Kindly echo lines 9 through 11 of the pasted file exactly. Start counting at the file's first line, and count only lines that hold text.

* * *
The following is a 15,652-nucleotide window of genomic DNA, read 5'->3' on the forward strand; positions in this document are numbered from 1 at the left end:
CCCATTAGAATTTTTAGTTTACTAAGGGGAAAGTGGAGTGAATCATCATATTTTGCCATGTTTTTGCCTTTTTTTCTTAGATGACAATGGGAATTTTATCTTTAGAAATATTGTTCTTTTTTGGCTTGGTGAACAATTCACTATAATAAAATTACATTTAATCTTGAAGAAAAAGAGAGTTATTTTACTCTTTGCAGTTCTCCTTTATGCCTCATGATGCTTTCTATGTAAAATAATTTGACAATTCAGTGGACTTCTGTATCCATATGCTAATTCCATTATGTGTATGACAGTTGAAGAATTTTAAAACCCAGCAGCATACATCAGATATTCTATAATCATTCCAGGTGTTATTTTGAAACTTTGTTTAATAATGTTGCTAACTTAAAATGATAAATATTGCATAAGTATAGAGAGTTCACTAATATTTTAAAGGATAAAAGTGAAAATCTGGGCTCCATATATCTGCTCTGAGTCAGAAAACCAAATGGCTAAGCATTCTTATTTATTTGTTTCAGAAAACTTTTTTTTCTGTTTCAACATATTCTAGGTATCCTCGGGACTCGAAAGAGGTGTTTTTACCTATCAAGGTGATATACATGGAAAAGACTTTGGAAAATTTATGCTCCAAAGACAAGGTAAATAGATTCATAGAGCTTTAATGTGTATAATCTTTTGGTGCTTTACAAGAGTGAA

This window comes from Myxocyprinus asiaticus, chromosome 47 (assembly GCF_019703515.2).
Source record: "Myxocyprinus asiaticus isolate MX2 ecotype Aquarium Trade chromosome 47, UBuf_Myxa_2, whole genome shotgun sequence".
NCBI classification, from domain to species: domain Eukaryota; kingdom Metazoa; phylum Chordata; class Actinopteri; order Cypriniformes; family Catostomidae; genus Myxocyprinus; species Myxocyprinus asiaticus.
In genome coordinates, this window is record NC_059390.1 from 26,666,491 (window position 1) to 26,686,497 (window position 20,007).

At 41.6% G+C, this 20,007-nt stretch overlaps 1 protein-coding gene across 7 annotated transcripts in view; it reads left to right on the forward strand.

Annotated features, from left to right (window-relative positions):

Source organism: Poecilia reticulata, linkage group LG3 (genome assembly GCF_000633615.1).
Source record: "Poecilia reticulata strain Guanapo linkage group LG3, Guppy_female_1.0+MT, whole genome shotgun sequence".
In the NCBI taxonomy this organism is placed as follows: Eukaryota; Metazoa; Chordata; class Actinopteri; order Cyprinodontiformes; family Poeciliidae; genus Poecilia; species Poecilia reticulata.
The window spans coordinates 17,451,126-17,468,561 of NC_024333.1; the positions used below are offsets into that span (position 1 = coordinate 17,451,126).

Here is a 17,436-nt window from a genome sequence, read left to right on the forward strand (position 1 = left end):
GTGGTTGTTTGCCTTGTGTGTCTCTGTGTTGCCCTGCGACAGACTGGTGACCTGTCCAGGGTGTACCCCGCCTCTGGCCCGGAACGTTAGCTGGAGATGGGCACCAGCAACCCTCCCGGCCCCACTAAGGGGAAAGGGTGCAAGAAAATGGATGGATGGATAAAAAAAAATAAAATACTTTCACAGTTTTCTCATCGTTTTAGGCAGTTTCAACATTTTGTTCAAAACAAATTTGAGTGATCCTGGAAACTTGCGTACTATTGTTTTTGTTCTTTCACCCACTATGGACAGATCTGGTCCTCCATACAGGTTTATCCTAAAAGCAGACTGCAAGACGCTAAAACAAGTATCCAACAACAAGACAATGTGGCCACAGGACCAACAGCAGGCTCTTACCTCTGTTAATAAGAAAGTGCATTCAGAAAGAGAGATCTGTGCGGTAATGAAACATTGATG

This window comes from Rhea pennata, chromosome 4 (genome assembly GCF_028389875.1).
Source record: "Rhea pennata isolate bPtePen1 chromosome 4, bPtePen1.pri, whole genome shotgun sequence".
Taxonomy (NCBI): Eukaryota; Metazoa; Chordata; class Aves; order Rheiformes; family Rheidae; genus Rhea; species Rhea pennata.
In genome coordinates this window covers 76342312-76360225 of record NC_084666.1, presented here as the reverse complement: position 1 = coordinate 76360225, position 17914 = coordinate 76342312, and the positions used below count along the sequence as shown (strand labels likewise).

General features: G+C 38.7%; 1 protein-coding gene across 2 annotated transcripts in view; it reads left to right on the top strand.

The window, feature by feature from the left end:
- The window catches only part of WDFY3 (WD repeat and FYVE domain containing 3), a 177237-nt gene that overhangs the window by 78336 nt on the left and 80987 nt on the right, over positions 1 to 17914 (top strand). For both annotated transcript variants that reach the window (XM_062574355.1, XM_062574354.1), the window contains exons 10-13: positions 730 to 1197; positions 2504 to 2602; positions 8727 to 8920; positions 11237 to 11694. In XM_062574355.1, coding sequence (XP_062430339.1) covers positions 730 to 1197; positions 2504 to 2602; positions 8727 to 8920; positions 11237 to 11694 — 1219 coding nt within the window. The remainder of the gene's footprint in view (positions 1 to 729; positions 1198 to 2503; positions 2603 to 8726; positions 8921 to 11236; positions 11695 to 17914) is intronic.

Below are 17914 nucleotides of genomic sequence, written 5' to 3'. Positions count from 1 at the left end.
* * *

Source organism: Poecilia reticulata, linkage group LG3 (genome assembly GCF_000633615.1).
Source record: "Poecilia reticulata strain Guanapo linkage group LG3, Guppy_female_1.0+MT, whole genome shotgun sequence".
In the NCBI taxonomy this organism is placed as follows: Eukaryota; Metazoa; Chordata; class Actinopteri; order Cyprinodontiformes; family Poeciliidae; genus Poecilia; species Poecilia reticulata.